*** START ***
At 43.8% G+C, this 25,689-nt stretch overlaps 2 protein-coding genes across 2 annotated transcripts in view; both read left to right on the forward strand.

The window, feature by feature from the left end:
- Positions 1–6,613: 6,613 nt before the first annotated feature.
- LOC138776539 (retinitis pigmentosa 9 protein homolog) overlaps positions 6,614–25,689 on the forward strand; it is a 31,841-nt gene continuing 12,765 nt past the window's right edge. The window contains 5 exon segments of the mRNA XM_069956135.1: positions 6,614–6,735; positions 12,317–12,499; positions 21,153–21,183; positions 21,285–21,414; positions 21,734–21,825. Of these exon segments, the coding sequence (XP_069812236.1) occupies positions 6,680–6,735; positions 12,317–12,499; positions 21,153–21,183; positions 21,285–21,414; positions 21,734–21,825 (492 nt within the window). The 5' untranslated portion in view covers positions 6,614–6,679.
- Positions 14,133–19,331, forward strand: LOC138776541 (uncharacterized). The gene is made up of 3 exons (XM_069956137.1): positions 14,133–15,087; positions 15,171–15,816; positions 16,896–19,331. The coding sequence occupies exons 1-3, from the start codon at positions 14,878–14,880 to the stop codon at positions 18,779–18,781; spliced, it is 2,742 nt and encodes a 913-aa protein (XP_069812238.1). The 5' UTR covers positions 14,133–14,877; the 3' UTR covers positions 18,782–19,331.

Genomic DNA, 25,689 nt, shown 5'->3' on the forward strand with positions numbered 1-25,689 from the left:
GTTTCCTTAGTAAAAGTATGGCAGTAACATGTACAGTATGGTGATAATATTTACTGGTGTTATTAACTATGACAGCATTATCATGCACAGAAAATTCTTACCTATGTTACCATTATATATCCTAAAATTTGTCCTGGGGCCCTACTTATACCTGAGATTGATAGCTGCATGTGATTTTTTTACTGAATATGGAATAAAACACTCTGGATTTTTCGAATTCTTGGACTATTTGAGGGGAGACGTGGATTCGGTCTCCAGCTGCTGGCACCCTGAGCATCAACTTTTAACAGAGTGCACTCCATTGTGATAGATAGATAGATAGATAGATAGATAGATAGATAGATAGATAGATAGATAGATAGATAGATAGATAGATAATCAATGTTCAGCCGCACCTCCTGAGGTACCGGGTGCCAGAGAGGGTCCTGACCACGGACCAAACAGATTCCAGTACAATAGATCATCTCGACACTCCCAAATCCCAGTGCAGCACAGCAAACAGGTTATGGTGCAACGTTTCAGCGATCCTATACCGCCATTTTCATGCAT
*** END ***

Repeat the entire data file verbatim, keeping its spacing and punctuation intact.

At 43.8% G+C, this 25,689-nt stretch overlaps 2 protein-coding genes across 2 annotated transcripts in view; both read left to right on the forward strand.

The window, feature by feature from the left end:
- Positions 1–6,613: 6,613 nt before the first annotated feature.
- LOC138776539 (retinitis pigmentosa 9 protein homolog) overlaps positions 6,614–25,689 on the forward strand; it is a 31,841-nt gene continuing 12,765 nt past the window's right edge. The window contains 5 exon segments of the mRNA XM_069956135.1: positions 6,614–6,735; positions 12,317–12,499; positions 21,153–21,183; positions 21,285–21,414; positions 21,734–21,825. Of these exon segments, the coding sequence (XP_069812236.1) occupies positions 6,680–6,735; positions 12,317–12,499; positions 21,153–21,183; positions 21,285–21,414; positions 21,734–21,825 (492 nt within the window). The 5' untranslated portion in view covers positions 6,614–6,679.
- Positions 14,133–19,331, forward strand: LOC138776541 (uncharacterized). The gene is made up of 3 exons (XM_069956137.1): positions 14,133–15,087; positions 15,171–15,816; positions 16,896–19,331. The coding sequence occupies exons 1-3, from the start codon at positions 14,878–14,880 to the stop codon at positions 18,779–18,781; spliced, it is 2,742 nt and encodes a 913-aa protein (XP_069812238.1). The 5' UTR covers positions 14,133–14,877; the 3' UTR covers positions 18,782–19,331.

Genomic DNA, 25,689 nt, shown 5'->3' on the forward strand with positions numbered 1-25,689 from the left:
GTTTCCTTAGTAAAAGTATGGCAGTAACATGTACAGTATGGTGATAATATTTACTGGTGTTATTAACTATGACAGCATTATCATGCACAGAAAATTCTTACCTATGTTACCATTATATATCCTAAAATTTGTCCTGGGGCCCTACTTATACCTGAGATTGATAGCTGCATGTGATTTTTTTACTGAATATGGAATAAAACACTCTGGATTTTTCGAATTCTTGGACTATTTGAGGGGAGACGTGGATTCGGTCTCCAGCTGCTGGCACCCTGAGCATCAACTTTTAACAGAGTGCACTCCATTGTGATAGATAGATAGATAGATAGATAGATAGATAGATAGATAGATAGATAGATAGATAGATAGATAGATAGATAATCAATGTTCAGCCGCACCTCCTGAGGTACCGGGTGCCAGAGAGGGTCCTGACCACGGACCAAACAGATTCCAGTACAATAGATCATCTCGACACTCCCAAATCCCAGTGCAGCACAGCAAACAGGTTATGGTGCAACGTTTCAGCGATCCTATACCGCCATTTTCATGCAT